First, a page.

Two British medical students have been killed after quitting their studies and going to fight with Islamic State terrorists.
Ahmed Sami Khider (pictured above), from London, and Hisham Fadlallah, originally from Nottinghamshire, are understood to have died over the weekend, the BBC has learnt.
Both men were of Sudanese origin and part of a wave of around 20 students to have joined Islamic State after going to study at the University of Medical Sciences and Technology (UMST) in Khartoum, Sudan.
Mr. Khider was reportedly killed when a convoy he was in left the war-torn city of Mosul, Iraq, and was hit by gunfire. It is not known if Mr. Fadlallah was killed in the same incident.
The pair travelled to Islamic State territory with nine others (seven British) from UMST in March 2015. They were among at least 14 Brits, many of them the children of British-Sudanese doctors, to have made the trip from the institution.
Tarik Hassane, 22, who was jailed last year for an Islamic State-funded drive-by shooting plot in London, also studied there, The Times reports.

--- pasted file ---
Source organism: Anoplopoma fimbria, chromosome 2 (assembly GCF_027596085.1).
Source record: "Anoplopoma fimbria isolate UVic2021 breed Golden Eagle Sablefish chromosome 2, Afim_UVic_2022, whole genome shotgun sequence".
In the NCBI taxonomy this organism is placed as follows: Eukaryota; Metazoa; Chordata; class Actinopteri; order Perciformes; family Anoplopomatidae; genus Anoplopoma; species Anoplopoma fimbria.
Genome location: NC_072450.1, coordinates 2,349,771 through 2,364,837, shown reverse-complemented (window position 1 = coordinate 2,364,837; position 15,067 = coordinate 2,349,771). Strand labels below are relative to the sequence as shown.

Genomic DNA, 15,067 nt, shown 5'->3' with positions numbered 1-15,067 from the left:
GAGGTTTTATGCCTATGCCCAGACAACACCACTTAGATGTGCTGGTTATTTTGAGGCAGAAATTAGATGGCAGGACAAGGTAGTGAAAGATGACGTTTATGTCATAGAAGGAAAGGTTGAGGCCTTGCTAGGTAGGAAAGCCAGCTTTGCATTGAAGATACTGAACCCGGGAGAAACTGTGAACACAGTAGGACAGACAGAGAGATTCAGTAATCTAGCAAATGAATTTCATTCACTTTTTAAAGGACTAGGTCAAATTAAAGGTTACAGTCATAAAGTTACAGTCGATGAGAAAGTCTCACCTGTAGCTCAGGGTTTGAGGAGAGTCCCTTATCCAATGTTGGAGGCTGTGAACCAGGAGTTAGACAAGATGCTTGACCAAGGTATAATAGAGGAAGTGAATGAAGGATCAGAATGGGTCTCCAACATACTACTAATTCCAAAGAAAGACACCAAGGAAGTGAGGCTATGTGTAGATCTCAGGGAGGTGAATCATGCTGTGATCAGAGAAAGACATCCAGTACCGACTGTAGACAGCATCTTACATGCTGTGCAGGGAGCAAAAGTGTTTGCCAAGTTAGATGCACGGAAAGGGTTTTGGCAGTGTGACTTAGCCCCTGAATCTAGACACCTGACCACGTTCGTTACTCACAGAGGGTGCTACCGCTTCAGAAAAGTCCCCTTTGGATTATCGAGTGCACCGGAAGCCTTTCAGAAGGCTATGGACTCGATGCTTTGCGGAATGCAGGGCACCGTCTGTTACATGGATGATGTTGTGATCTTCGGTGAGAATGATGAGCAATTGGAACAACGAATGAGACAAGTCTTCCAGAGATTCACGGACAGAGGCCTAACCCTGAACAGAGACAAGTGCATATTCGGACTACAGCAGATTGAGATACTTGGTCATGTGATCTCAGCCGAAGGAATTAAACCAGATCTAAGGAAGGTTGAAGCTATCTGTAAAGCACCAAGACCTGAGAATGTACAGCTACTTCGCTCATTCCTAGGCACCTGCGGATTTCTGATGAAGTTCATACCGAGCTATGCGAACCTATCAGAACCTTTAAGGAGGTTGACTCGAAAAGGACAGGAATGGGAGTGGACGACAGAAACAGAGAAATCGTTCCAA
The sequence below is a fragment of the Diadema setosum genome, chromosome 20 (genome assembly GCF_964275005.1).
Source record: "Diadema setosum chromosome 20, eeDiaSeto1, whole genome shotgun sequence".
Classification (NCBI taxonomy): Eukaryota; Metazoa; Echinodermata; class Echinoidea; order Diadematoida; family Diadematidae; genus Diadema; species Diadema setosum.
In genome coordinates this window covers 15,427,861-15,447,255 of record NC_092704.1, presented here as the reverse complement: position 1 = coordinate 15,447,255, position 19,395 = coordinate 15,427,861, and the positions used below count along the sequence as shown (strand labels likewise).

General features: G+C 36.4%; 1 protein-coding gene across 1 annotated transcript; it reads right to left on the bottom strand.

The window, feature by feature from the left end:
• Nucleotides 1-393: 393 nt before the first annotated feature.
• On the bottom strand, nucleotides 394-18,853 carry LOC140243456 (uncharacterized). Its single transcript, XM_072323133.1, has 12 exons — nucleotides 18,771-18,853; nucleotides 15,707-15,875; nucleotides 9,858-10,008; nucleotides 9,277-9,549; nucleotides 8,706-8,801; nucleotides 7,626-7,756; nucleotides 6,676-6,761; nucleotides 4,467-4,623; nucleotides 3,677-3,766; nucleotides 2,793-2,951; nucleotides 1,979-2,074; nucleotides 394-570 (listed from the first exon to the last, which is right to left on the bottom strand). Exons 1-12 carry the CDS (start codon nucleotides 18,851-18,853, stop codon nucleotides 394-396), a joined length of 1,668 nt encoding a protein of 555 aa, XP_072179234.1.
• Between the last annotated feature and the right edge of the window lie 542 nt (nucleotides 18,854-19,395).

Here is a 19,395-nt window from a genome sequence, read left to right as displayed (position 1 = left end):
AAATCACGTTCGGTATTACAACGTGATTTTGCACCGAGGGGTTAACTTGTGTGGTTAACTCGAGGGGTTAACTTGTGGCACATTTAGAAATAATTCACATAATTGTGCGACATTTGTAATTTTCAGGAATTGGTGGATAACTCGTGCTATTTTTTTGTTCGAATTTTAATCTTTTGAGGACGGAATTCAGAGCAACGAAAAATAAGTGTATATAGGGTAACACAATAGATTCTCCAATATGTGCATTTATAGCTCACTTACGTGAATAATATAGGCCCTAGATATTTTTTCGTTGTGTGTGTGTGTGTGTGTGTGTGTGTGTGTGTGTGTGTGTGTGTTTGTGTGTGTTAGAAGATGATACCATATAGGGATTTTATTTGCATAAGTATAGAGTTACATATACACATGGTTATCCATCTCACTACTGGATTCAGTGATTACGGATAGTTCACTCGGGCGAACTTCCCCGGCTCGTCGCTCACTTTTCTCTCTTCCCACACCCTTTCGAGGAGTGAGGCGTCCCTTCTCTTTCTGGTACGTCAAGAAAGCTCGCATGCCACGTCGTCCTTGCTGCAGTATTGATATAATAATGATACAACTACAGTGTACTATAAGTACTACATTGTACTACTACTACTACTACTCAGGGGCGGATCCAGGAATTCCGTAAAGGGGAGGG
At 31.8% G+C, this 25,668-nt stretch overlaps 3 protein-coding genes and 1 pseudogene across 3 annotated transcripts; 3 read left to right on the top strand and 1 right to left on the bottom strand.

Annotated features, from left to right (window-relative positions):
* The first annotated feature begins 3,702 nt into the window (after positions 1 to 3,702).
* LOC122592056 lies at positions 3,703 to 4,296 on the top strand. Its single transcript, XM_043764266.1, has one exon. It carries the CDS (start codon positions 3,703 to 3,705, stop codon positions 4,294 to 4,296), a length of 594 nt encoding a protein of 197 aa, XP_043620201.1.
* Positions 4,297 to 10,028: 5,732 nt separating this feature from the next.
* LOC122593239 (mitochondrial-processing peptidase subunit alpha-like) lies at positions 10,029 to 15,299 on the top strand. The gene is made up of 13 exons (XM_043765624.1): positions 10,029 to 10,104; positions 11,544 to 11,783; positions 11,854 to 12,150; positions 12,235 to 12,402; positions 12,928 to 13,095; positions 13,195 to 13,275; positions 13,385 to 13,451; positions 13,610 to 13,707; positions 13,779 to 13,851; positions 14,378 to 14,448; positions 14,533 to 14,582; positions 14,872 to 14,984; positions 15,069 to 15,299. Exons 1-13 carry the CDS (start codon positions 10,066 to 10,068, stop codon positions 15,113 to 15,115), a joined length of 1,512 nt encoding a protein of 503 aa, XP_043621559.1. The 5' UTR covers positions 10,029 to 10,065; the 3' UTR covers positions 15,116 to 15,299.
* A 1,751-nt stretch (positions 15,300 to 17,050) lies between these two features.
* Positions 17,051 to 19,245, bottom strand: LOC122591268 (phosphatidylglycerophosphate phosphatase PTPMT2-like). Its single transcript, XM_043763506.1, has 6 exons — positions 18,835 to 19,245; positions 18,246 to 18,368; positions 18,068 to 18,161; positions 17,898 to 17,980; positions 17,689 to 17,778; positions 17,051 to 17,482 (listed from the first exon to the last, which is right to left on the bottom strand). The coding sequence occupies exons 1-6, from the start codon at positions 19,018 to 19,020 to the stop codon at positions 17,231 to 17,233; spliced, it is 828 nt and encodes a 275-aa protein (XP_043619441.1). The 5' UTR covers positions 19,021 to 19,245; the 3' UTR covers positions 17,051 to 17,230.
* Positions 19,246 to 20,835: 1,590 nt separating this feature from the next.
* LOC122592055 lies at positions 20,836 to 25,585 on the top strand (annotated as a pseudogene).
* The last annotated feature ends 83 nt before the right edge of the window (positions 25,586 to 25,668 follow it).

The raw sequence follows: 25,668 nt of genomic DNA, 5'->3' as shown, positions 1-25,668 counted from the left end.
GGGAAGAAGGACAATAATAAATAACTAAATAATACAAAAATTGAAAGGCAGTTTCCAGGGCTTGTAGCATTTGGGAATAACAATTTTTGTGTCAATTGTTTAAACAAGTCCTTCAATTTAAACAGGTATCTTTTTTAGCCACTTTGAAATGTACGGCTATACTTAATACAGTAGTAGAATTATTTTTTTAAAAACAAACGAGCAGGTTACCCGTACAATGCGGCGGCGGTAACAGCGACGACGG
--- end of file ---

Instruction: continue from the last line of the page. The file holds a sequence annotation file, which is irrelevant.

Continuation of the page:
On their website, UMST claims to be “a leading institute established in 1996 to meet the educational needs of Sudanese, African and Arab students”.
Mr. Khider, the son of a doctor, was privately educated at Whitgift School in Croydon before graduating in medicine at the university in Khartoum in July 2014.
The following year, he left the country to join the terror group. He appeared in one of their propaganda videos in June 2015, where he told doctors it was their duty as Muslims to join him.
Calling himself Abu Amir al-Muhajir, he said: “As the media would like to tell you, things are pretty chaotic here but what I’ve come to see here is there’s actually a really good medical service being provided; lots of hospitals, lots of services…
“I came here and I found good people… We as Muslims and as doctors, we have a great responsibility to help these people. All you are doing is sitting in the West in the comfort of your homes. Use your skills and come here.”
According to the BBC, the terrorist’s parents had travelled to Khartoum for a period of “mourning”.
Friends have claimed he drank beer at school, smoked marijuana, and was an academic high achiever. He was said to have become more devout in 2013 whilst at university.